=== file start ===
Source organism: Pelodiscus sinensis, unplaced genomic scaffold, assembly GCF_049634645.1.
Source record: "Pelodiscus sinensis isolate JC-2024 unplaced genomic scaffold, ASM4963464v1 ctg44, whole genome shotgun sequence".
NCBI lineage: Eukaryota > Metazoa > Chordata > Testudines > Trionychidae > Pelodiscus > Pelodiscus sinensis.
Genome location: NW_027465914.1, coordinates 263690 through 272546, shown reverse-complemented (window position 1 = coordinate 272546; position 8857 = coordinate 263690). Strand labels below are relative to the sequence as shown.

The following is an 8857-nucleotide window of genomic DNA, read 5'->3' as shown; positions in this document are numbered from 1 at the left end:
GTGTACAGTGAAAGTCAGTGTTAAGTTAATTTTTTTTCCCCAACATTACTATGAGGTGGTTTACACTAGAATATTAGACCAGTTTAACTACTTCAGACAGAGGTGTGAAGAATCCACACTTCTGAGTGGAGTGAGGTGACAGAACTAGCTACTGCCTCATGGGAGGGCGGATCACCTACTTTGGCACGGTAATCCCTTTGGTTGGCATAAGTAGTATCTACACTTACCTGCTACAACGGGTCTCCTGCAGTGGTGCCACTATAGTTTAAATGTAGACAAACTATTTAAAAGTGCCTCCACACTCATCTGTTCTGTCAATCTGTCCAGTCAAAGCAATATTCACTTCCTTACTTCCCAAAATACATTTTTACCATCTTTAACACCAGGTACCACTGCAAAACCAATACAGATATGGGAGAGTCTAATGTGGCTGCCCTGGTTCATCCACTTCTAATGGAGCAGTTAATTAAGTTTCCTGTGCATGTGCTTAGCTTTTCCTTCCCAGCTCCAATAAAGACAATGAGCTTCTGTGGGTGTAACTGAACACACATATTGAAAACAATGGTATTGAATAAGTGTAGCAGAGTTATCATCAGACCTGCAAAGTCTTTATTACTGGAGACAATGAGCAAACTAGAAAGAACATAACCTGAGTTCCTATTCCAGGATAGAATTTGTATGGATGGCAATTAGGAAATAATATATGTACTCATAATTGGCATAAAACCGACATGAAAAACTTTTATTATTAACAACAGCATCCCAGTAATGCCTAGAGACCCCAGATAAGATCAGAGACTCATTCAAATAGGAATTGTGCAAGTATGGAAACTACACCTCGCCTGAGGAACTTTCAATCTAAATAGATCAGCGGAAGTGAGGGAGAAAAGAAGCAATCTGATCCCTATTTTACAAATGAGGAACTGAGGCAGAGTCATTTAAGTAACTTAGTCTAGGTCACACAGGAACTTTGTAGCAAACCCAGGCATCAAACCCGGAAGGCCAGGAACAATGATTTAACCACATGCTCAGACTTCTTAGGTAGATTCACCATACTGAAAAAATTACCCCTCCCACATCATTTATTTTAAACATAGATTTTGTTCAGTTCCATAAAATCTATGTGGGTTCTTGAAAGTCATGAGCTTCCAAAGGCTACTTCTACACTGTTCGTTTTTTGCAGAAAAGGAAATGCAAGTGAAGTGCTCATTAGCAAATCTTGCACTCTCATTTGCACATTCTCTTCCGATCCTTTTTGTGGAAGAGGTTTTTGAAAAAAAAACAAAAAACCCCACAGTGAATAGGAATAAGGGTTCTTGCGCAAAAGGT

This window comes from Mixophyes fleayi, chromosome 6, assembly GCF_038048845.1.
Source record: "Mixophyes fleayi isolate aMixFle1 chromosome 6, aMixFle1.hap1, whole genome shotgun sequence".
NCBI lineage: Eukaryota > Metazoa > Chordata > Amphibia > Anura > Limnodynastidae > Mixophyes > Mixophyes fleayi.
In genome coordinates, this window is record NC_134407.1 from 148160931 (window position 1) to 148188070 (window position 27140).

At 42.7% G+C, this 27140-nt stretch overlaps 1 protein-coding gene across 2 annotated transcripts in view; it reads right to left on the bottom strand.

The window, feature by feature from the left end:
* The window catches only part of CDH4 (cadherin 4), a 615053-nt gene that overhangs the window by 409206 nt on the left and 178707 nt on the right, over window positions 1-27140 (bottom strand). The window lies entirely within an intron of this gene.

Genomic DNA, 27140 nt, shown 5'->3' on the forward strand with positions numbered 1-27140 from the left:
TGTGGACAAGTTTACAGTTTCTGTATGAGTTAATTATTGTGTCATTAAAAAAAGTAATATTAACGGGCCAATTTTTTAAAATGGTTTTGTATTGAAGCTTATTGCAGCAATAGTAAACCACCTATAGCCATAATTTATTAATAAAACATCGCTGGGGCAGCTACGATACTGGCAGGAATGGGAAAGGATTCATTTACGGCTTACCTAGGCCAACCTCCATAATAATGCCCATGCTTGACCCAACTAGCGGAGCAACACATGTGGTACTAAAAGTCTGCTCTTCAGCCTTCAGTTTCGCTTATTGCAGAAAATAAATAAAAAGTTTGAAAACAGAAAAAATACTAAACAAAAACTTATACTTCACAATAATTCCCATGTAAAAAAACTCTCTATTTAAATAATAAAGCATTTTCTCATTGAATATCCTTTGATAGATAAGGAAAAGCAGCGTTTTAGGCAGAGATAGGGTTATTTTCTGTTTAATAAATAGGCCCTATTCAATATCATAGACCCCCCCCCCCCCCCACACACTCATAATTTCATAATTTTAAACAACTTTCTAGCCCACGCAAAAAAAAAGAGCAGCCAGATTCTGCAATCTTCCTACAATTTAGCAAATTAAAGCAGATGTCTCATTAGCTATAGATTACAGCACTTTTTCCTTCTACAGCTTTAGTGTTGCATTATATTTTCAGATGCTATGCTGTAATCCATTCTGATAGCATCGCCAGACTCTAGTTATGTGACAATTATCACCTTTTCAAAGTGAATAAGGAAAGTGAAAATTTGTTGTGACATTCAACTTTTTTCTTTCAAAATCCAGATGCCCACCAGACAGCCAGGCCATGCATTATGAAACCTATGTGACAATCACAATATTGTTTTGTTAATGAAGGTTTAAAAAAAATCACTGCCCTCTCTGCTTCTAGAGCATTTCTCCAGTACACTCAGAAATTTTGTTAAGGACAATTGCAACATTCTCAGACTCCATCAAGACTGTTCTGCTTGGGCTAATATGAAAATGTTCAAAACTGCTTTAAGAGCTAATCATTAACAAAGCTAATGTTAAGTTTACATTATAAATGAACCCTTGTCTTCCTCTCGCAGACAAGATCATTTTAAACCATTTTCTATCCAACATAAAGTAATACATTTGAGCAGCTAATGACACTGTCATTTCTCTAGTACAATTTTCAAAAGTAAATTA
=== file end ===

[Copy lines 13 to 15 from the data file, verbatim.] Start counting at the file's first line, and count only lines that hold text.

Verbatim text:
* The window catches only part of CDH4 (cadherin 4), a 615053-nt gene that overhangs the window by 409206 nt on the left and 178707 nt on the right, over window positions 1-27140 (bottom strand). The window lies entirely within an intron of this gene.

Genomic DNA, 27140 nt, shown 5'->3' on the forward strand with positions numbered 1-27140 from the left:
TGTGGACAAGTTTACAGTTTCTGTATGAGTTAATTATTGTGTCATTAAAAAAAGTAATATTAACGGGCCAATTTTTTAAAATGGTTTTGTATTGAAGCTTATTGCAGCAATAGTAAACCACCTATAGCCATAATTTATTAATAAAACATCGCTGGGGCAGCTACGATACTGGCAGGAATGGGAAAGGATTCATTTACGGCTTACCTAGGCCAACCTCCATAATAATGCCCATGCTTGACCCAACTAGCGGAGCAACACATGTGGTACTAAAAGTCTGCTCTTCAGCCTTCAGTTTCGCTTATTGCAGAAAATAAATAAAAAGTTTGAAAACAGAAAAAATACTAAACAAAAACTTATACTTCACAATAATTCCCATGTAAAAAAACTCTCTATTTAAATAATAAAGCATTTTCTCATTGAATATCCTTTGATAGATAAGGAAAAGCAGCGTTTTAGGCAGAGATAGGGTTATTTTCTGTTTAATAAATAGGCCCTATTCAATATCATAGACCCCCCCCCCCCCCCACACACTCATAATTTCATAATTTTAAACAACTTTCTAGCCCACGCAAAAAAAAAGAGCAGCCAGATTCTGCAATCTTCCTACAATTTAGCAAATTAAAGCAGATGTCTCATTAGCTATAGATTACAGCACTTTTTCCTTCTACAGCTTTAGTGTTGCATTATATTTTCAGATGCTATGCTGTAATCCATTCTGATAGCATCGCCAGACTCTAGTTATGTGACAATTATCACCTTTTCAAAGTGAATAAGGAAAGTGAAAATTTGTTGTGACATTCAACTTTTTTCTTTCAAAATCCAGATGCCCACCAGACAGCCAGGCCATGCATTATGAAACCTATGTGACAATCACAATATTGTTTTGTTAATGAAGGTTTAAAAAAAATCACTGCCCTCTCTGCTTCTAGAGCATTTCTCCAGTACACTCAGAAATTTTGTTAAGGACAATTGCAACATTCTCAGACTCCATCAAGACTGTTCTGCTTGGGCTAATATGAAAATGTTCAAAACTGCTTTAAGAGCTAATCATTAACAAAGCTAATGTTAAGTTTACATTATAAATGAACCCTTGTCTTCCTCTCGCAGACAAGATCATTTTAAACCATTTTCTATCCAACATAAAGTAATACATTTGAGCAGCTAATGACACTGTCATTTCTCTAGTACAATTTTCAAAAGTAAATTA